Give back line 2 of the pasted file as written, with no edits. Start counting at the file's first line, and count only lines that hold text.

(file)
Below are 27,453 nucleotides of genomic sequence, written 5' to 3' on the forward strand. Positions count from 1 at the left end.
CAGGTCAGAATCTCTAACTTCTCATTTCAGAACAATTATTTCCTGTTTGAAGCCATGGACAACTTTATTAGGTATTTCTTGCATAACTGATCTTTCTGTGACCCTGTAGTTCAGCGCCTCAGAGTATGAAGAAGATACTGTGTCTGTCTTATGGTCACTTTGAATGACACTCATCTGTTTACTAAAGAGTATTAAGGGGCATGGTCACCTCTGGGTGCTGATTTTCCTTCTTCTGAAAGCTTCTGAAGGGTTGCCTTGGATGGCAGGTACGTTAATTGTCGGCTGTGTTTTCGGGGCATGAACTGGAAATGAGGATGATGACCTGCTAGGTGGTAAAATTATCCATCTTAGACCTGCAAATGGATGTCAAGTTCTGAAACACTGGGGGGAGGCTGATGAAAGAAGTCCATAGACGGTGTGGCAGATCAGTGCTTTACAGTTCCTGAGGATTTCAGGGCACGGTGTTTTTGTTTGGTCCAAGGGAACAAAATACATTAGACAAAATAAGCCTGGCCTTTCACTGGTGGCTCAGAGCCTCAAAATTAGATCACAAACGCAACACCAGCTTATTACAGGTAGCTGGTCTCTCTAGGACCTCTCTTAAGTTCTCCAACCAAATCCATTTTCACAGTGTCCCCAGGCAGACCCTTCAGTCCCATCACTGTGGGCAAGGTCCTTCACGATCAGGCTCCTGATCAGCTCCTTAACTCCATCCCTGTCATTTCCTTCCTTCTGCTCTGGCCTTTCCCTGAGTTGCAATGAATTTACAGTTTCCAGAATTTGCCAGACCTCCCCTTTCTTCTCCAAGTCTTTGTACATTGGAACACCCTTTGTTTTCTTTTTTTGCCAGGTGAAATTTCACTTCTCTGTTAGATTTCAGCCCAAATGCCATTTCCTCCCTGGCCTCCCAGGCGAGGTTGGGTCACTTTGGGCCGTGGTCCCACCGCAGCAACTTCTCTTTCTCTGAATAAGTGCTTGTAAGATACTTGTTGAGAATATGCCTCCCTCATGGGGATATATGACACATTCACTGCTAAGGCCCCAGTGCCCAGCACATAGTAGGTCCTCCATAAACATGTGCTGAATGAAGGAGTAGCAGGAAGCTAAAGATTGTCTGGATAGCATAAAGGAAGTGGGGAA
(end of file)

CAGGTCAGAATCTCTAACTTCTCATTTCAGAACAATTATTTCCTGTTTGAAGCCATGGACAACTTTATTAGGTATTTCTTGCATAACTGATCTTTCTGTGACCCTGTAGTTCAGCGCCTCAGAGTATGAAGAAGATACTGTGTCTGTCTTATGGTCACTTTGAATGACACTCATCTGTTTACTAAAGAGTATTAAGGGGCATGGTCACCTCTGGGTGCTGATTTTCCTTCTTCTGAAAGCTTCTGAAGGGTTGCCTTGGATGGCAGGTACGTTAATTGTCGGCTGTGTTTTCGGGGCATGAACTGGAAATGAGGATGATGACCTGCTAGGTGGTAAAATTATCCATCTTAGACCTGCAAATGGATGTCAAGTTCTGAAACACTGGGGGGAGGCTGATGAAAGAAGTCCATAGACGGTGTGGCAGATCAGTGCTTTACAGTTCCTGAGGATTTCAGGGCACGGTGTTTTTGTTTGGTCCAAGGGAACAAAATACATTAGACAAAATAAGCCTGGCCTTTCACTGGTGGCTCAGAGCCTCAAAATTAGATCACAAACGCAACACCAGCTTATTACAGGTAGCTGGTCTCTCTAGGACCTCTCTTAAGTTCTCCAACCAAATCCATTTTCACAGTGTCCCCAGGCAGACCCTTCAGTCCCATCACTGTGGGCAAGGTCCTTCACGATCAGGCTCCTGATCAGCTCCTTAACTCCATCCCTGTCATTTCCTTCCTTCTGCTCTGGCCTTTCCCTGAGTTGCAATGAATTTACAGTTTCCAGAATTTGCCAGACCTCCCCTTTCTTCTCCAAGTCTTTGTACATTGGAACACCCTTTGTTTTCTTTTTTTGCCAGGTGAAATTTCACTTCTCTGTTAGATTTCAGCCCAAATGCCATTTCCTCCCTGGCCTCCCAGGCGAGGTTGGGTCACTTTGGGCCGTGGTCCCACCGCAGCAACTTCTCTTTCTCTGAATAAGTGCTTGTAAGATACTTGTTGAGAATATGCCTCCCTCATGGGGATATATGACACATTCACTGCTAAGGCCCCAGTGCCCAGCACATAGTAGGTCCTCCATAAACATGTGCTGAATGAAGGAGTAGCAGGAAGCTAAAGATTGTCTGGATAGCATAAAGGAAGTGGGGAA